In the Press
July 05, 2023
Recent research conducted by Nicholas Berente and Kaitlin Wowak from the University of Notre Dame's Mendoza College of Business sheds light on the role of behavioral inertia in service center routing and its implications for human-agent interaction.
IT, Analytics, and Operations
June 19, 2023
The adoption of new technology could mean fewer jobs or part-time work for employees, said Yong Suk Lee, assistant professor of technology, economy and global affairs at the University of Notre Dame, where he focuses on AI’s impact on labor.
June 10, 2023
ABC57's Brian Conybeare delved into the dark side of AI and spoke to Notre Dame Professor of Global Affairs Lisa Schirch, who says that the development of AI could potentially lead to catastrophic results for mankind. Meanwhile, Notre Dame Computer and Science and Engineering professor Tim Weninger does not believe AI directly threatens humans at any point in the near future.
The New York Times
June 05, 2023
“You sow a seed of doubt, and that will grow and fester into a conspiracy theory,” said Tim Weninger, a computer science professor at the University of Notre Dame who studies misinformation on social media.
May 22, 2023
“We definitely need regulation, we needed it yesterday, if not five years ago, because this is all getting away from us too quickly, and the real problem here is that there’s nobody in governments who’s really tasked with understanding the powerful ability to use AI as a weapon,” said Dr. Lisa Schirch, Professor of the Practice at the Keough School of Global Affairs.
April 19, 2023
The same advantages that helped us write the intro to this story are some of the same things these Notre Dame professors say cause concerns.
March 29, 2023
With the impact of industrial robots on the U.S. labor markets in the past two decades, and an ever-increasing presence of machine-driven technology (such as artificial intelligence and ChatGPT), many employees have feared that one day robots will take their jobs. Not necessarily so, according to research recently published by Yong Suk Lee, an assistant professor in the University of Notre Dame's Keough School of Global Affairs.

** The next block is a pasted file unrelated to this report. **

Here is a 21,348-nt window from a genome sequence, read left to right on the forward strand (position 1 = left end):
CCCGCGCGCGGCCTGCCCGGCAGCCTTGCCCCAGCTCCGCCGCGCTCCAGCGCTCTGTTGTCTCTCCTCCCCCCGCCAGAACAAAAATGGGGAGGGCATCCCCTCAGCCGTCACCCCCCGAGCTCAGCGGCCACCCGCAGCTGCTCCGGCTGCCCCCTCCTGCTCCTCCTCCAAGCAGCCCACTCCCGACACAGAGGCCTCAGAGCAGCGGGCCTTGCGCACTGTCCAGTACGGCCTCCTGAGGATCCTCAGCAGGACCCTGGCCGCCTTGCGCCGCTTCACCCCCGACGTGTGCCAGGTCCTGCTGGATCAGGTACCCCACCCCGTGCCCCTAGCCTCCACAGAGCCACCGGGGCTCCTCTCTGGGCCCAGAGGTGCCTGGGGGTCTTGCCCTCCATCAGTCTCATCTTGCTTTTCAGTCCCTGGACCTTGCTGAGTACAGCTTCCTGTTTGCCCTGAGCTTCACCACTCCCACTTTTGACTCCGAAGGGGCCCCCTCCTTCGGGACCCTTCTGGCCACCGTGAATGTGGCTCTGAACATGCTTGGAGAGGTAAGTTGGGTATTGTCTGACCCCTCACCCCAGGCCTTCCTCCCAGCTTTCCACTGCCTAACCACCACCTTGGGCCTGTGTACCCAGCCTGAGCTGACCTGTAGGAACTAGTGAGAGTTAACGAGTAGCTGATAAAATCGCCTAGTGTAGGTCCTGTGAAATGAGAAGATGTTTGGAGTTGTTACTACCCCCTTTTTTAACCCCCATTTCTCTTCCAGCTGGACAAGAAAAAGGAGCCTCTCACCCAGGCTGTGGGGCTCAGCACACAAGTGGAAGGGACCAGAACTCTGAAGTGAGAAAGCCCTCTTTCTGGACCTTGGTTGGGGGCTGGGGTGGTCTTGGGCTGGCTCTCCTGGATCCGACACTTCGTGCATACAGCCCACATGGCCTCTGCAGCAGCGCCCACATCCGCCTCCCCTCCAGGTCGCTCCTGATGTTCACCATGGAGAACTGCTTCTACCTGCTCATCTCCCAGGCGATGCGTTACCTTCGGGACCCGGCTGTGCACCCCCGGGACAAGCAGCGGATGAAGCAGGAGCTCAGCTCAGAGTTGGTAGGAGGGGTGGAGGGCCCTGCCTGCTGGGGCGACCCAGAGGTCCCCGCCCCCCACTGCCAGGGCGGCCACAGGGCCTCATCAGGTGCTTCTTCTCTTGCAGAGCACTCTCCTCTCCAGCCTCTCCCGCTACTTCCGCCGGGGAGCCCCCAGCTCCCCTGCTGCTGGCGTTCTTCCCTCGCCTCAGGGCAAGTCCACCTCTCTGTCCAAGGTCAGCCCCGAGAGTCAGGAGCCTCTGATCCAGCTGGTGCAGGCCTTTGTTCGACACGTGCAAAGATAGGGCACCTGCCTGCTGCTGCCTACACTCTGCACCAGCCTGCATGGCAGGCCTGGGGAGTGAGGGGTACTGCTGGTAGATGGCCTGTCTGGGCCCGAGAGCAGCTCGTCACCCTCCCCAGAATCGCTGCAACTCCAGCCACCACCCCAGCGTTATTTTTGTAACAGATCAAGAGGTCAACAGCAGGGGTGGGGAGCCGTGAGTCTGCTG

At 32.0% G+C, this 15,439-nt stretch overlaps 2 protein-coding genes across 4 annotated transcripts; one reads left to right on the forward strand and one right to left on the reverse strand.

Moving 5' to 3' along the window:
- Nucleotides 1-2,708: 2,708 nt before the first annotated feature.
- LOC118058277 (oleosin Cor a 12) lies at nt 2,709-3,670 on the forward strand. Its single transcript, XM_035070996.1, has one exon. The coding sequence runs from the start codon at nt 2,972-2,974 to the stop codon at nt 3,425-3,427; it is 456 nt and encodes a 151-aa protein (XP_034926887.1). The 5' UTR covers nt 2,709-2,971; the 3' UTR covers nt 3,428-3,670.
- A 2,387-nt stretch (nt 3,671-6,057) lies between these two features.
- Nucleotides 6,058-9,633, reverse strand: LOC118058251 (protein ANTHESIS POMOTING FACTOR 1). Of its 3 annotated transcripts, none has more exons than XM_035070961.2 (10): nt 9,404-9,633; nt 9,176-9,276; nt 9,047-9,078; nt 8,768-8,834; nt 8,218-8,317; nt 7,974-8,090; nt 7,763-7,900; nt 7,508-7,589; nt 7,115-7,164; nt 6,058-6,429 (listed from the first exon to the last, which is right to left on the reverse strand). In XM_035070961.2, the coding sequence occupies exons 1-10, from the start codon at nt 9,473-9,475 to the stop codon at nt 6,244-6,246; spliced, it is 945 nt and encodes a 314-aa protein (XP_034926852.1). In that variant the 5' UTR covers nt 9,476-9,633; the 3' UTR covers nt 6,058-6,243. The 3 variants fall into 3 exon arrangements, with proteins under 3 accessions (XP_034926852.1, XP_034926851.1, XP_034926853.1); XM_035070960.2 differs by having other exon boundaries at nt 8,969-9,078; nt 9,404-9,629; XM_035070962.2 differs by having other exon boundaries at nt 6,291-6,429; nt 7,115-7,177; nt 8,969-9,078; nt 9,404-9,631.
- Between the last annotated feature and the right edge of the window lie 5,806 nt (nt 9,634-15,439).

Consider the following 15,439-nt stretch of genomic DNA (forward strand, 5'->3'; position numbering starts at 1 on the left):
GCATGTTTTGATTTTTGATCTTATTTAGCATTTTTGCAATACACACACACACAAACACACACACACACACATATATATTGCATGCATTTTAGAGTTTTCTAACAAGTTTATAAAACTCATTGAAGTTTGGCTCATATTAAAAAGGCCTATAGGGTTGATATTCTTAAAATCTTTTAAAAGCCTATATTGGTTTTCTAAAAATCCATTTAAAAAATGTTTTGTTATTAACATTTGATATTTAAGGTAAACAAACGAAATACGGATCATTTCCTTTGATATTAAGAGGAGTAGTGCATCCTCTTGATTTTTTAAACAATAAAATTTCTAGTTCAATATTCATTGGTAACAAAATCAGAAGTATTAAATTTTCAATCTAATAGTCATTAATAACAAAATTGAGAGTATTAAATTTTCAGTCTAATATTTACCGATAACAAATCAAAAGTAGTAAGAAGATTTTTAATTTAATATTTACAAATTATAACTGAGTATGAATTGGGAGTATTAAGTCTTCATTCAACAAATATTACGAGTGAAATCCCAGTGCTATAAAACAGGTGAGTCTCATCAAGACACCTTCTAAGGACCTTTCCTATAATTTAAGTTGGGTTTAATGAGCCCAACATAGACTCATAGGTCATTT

National Catholic Reporter
March 03, 2023
The third panelist, Robert Latiff, a retired U.S. Air Force major general who teaches ethics and emerging technologies, said that while he at one time was a proponent of a strong nuclear deterrent he no longer adheres to such thinking.
Reilly Center for Science, Technology, and Values
February 13, 2023
“When something's trending, we like to think that somebody—I’m putting this in air quotes—‘earned it,’” says Kirsten Martin, a professor of technology ethics at Notre Dame’s Technology Ethics Center.
January 20, 2023
In the same way U.S. officials are concerned about TikTok’s data usage, other countries see American media companies like Meta, Twitter and Google as similar threats, said Lisa Schirch, a political scientist and professor at the University of Notre Dame.
December 18, 2022
To Kirsten Martin, director of Notre Dame University’s tech ethics center, the TikTok dogpiling seems more like a reaction from politicians not being able to crack the app’s influence.
November 08, 2022
“Elon Musk firing the ethical AI team, policy team, etc is not surprising since his reason for buying Twitter was to put an end to their content moderation policies,” said Dr. Kirsten Martin, the director of the Notre Dame Technology Ethics Center (ND TEC), which recently launched a 15-credit undergraduate minor in tech ethics.
If Elon Musk restores Trump’s Twitter account, it could pave the way for other platforms to do the same
May 13, 2022
Although far from perfect, Twitter has, at least historically, been viewed as “more nuanced in their content moderation” and as “trying to do the right thing more often than other platforms,” said Kirsten Martin, professor of technology ethics at the University of Notre Dame.
May 11, 2022
Kirsten Martin, a professor of technology ethics at the University of Notre Dame in Chicago, said Musk would face a backlash if he reinstated Trump’s account. “If Musk is concerned that many people were upset that Trump was banned, he should see how many more people would be upset if Trump was not banned,” she said. “Musk only appears to be worried about the opinion of a small group of individuals who incite violence or perpetuate hate speech.”
May 09, 2022
“When there is disparate impact, there needs to be societal discussion around this, whether this is fair. We need to define what ‘fair’ is,” says Yong Suk Lee, a professor of technology, economy, and global affairs at the University of Notre Dame, in the United States. “But that process did not exist.”
April 26, 2022
Kirsten Martin, a professor of technology ethics at the University of Notre Dame, said Twitter has consistently worked at being a “responsible” social media company through its moderation system, its hires in the area of machine learning ethics and in whom they allow to do research on the platform.
Misinformation or potent symbol? An out-of-date yearbook photo of masked 2nd graders raises questions
January 31, 2022
“Is this photo misinformation? It’s in the eye of the beholder,” Tim Weninger, a professor of engineering at the University of Notre Dame who studies social media, told Yahoo News in an email.
November 02, 2021
Kirsten Martin, a professor of technology ethics at the University of Notre Dame, said the trove of biometric data represents a vulnerability for Meta that will now be muted.
October 28, 2021
“It’s dystopian, the worst of all names. If we don’t trust them in the real world, why would we in the virtual world?” Kirsten Martin, professor of technology ethics at the University of Notre Dame’s Mendoza College of Business, told MarketWatch.